I was awakened last night by howling coyotes. Since I grew up in rural South Texas, I was happy to hear coyotes at night when I moved to Colorado over 11 years ago. The sound can be mournful, or it can put a smile on my face as I hear them “chattering” and communicating with each other while they run.
The downside to being awakened by coyotes last night was that I could not go to sleep because I started thinking about this blog post . At the expense of my good night’s sleep, I hope you enjoy the topic and offer your own comments! Here is the video with a rough transcript below it.
Let’s talk about Three Voices:
Voice in the Wilderness – This is the voice you have when entering uncharted territory. This could be the lonely wolf howl as it tries to find its pack. You could be an early adopter trying to drag an organization into social media channels. You tentatively call out “Hello…is anybody out there”? You wonder: “if I build it, will they come”? And you have no assurances! I have recently noticed professional organizations that are slow to adopt social media channels. Even if those organizations invest in a social presence, will those channels ever be embraced by the very constituents the organizations seek to serve?
Voice after Marketing and Customer Service Armageddon – This is perhaps the worst voice to hear. Perhaps you started out as the voice in the wilderness, and you built a following. You built a strong civilization of like-minded people. But then you got greedy, and you wanted more people to come to your Branded Utopia. You started firing marketing bombs with higher frequency at the expense of sustaining your current following. Or your customers had a bad experience, and you went on the offensive to prove them wrong versus following that age-old advice “the customer is always right”. These bombs can leave a smoldering wasteland where followers used to be. And your lonely social media voice becomes the sole surviving testament to your folly.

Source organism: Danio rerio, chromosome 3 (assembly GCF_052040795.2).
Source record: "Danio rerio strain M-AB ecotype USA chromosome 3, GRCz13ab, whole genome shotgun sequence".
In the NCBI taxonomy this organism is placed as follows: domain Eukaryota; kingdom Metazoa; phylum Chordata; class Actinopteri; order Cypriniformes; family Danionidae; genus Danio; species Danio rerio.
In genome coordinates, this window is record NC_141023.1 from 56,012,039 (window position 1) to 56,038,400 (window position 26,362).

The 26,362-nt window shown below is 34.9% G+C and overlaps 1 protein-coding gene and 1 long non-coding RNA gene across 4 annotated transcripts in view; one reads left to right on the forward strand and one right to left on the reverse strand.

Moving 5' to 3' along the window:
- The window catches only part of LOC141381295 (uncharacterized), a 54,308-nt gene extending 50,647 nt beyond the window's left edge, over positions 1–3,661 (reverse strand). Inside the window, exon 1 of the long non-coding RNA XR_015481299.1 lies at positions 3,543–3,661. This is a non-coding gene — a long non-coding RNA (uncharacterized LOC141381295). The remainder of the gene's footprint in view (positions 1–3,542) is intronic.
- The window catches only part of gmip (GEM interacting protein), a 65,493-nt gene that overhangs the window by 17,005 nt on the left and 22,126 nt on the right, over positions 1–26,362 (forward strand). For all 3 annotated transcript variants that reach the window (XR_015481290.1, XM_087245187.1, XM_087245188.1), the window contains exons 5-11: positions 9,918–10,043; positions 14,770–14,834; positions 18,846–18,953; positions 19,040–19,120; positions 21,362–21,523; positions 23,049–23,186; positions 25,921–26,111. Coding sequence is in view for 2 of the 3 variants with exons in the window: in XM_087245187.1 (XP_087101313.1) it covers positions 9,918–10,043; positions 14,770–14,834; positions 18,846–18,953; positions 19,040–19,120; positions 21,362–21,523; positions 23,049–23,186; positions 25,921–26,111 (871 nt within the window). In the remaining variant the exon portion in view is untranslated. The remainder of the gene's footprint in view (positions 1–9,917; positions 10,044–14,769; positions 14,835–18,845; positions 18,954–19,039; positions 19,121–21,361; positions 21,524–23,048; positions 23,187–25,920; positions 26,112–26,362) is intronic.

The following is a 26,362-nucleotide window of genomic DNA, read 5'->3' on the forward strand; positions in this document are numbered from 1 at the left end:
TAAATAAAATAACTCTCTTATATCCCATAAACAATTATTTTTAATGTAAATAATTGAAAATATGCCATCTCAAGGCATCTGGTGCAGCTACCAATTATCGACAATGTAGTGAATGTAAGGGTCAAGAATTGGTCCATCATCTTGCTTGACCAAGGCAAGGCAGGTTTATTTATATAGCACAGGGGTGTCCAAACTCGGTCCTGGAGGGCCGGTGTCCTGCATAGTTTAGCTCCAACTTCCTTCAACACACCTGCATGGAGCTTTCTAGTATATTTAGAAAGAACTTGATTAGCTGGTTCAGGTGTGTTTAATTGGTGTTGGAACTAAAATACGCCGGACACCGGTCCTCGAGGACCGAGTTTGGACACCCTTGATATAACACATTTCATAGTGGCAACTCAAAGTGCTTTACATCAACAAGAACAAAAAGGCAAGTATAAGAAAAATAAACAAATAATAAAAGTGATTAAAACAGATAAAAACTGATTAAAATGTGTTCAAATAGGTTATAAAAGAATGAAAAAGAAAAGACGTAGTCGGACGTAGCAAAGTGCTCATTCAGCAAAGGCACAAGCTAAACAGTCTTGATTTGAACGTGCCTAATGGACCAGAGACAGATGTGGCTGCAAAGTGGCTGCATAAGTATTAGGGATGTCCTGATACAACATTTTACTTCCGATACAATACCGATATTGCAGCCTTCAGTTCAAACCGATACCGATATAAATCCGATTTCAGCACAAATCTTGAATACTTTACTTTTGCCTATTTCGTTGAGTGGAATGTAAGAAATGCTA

Voice of Community – This is the best voice to have. It is sweet music to the ears. It teaches, it engages, and it even pauses to listen. Leaders build a strong community. They do not worry solely about feeding fish to their tribe. They selflessly teach their tribe to fish! The leaders with low self-esteem may wonder “but what will I do when my tribe no longer needs me”. The answer is that true leadership is always needed! People will look to leaders for guidance, mentorship or simply trust that if leaders are good at one task then they are probably good at many more. These people may also highly recommend strong leaders to other tribes.
Which voice are you?
If you are the voice in the wilderness, what are you doing to develop your following?
If you are the voice after Armageddon, what are you doing to restore civilization as you knew it?
If you are the voice of community, what would you recommend to readers to maintain a strong community?
I love my wife and two daughters. I am blessed in that I also love my job as a principal and EVP of the Rocky Mountain Region for Mantis Technology Group. I am excited to promote our Pulse Analytics social media monitoring and sentiment analysis solution. I enjoy teaching and coaching. I graduated UT-Austin. You can find Brian on Google+.
Brian, aloha. What a great analogy. Will be back tomorrow or Saturday to comment further; had to tell you how great this is. Brian, what a brilliant use of your not sleeping time. Until later, aloha. Janet
You are cracking me up, Bruce. If going with that era, I would take Rat Pack over Elvis. Nowadays I have too many voices I appreciate to list here ;)
You are DEFINITELY one of the voices in my great community!
Very well said Brian. Grateful I was provided the link. Community is key, and you've nailed it. As far as recommendations for maintaining a community, and this goes w/out saying, but avoid the marketing overload, it should not be entirely push, push, push. Engage in a back and forth, give and take, have conversations, hypothesize with your community on "what ifs". People love "group think outside the box", keeps focus on the community vs. on individual members, provides a comfort level to those community members who very well may still view themselves as the "voice in the wilderness". Even though they may be less "vocal" they're community members none the less. Bring them in.
Thanks for the comments. I especially like two points:
1. Hypothesize w/community on what-ifs
2. Bring them In when they are less vocal...let them know their voice still counts
Thanks for stopping by.
About Brian Vickery
I love my wife and two daughters. I am blessed as a principal and EVP of the Rocky Mountain Region for Mantis Technology Group. I am excited to promote our Pulse Analytics social media monitoring and sentiment analysis solution as well as our software development and business intelligence services. I love football, basketball, tennis, and judo. I graduated UT-Austin.